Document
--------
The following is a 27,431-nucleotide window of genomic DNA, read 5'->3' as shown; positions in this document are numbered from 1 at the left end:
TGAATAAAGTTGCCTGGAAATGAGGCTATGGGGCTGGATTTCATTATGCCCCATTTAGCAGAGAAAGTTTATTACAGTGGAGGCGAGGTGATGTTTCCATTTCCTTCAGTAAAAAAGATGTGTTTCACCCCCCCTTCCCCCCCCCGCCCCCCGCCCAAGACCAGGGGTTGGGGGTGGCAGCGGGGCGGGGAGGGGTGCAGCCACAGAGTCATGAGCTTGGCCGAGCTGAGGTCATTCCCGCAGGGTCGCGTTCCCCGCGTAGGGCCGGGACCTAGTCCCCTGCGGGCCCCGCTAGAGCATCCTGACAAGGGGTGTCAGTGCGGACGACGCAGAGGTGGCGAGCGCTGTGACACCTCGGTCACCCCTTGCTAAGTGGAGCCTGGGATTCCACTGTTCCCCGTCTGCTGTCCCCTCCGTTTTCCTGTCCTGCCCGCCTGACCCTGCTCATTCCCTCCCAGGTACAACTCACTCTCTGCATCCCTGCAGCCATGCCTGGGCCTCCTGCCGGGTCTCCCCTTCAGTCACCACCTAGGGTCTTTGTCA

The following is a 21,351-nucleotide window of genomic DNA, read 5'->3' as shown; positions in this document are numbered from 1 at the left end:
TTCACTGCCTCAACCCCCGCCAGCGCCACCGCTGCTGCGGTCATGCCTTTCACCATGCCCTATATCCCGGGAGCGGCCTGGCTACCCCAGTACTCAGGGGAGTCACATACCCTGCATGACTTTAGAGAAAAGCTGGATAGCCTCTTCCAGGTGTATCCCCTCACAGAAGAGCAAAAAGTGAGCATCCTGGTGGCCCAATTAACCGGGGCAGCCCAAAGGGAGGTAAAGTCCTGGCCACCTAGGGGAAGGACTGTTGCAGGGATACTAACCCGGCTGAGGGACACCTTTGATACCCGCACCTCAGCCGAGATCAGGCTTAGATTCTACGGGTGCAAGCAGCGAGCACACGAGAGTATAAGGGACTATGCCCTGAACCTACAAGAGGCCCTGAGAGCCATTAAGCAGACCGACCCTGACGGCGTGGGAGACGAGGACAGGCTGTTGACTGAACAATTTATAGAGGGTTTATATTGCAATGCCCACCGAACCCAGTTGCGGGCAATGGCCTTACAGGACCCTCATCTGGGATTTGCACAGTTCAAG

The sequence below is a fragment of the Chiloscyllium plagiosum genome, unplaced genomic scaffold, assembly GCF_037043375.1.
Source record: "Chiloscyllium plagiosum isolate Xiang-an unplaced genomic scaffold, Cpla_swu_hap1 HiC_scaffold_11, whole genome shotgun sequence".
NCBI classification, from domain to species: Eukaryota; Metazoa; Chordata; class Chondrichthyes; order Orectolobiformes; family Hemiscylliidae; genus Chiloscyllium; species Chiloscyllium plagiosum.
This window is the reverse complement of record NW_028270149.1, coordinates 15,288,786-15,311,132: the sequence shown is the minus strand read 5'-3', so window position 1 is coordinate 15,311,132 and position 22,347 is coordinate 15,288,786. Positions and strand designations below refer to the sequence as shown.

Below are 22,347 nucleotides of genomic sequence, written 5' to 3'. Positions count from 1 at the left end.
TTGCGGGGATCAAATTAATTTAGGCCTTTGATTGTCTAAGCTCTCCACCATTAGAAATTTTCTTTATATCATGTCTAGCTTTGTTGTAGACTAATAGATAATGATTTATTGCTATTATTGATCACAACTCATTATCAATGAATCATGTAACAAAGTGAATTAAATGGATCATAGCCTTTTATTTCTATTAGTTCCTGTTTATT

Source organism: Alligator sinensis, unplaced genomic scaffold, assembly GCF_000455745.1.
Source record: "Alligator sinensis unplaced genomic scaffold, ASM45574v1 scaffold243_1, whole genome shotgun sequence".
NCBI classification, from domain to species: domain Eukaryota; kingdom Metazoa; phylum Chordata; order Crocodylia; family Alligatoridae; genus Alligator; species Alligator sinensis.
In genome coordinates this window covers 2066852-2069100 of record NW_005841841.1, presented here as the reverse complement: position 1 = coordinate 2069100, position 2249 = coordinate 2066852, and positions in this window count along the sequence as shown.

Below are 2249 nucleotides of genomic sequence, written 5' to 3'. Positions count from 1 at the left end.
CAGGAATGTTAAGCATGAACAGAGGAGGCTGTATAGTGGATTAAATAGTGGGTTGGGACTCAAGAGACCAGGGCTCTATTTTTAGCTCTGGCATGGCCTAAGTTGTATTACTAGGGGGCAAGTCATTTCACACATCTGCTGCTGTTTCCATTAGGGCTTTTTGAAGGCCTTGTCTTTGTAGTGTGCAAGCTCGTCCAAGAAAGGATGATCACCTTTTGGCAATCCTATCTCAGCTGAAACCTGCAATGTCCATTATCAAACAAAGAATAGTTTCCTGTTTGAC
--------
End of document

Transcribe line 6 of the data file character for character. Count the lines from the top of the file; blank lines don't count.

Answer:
Source record: "Chiloscyllium plagiosum isolate Xiang-an unplaced genomic scaffold, Cpla_swu_hap1 HiC_scaffold_11, whole genome shotgun sequence".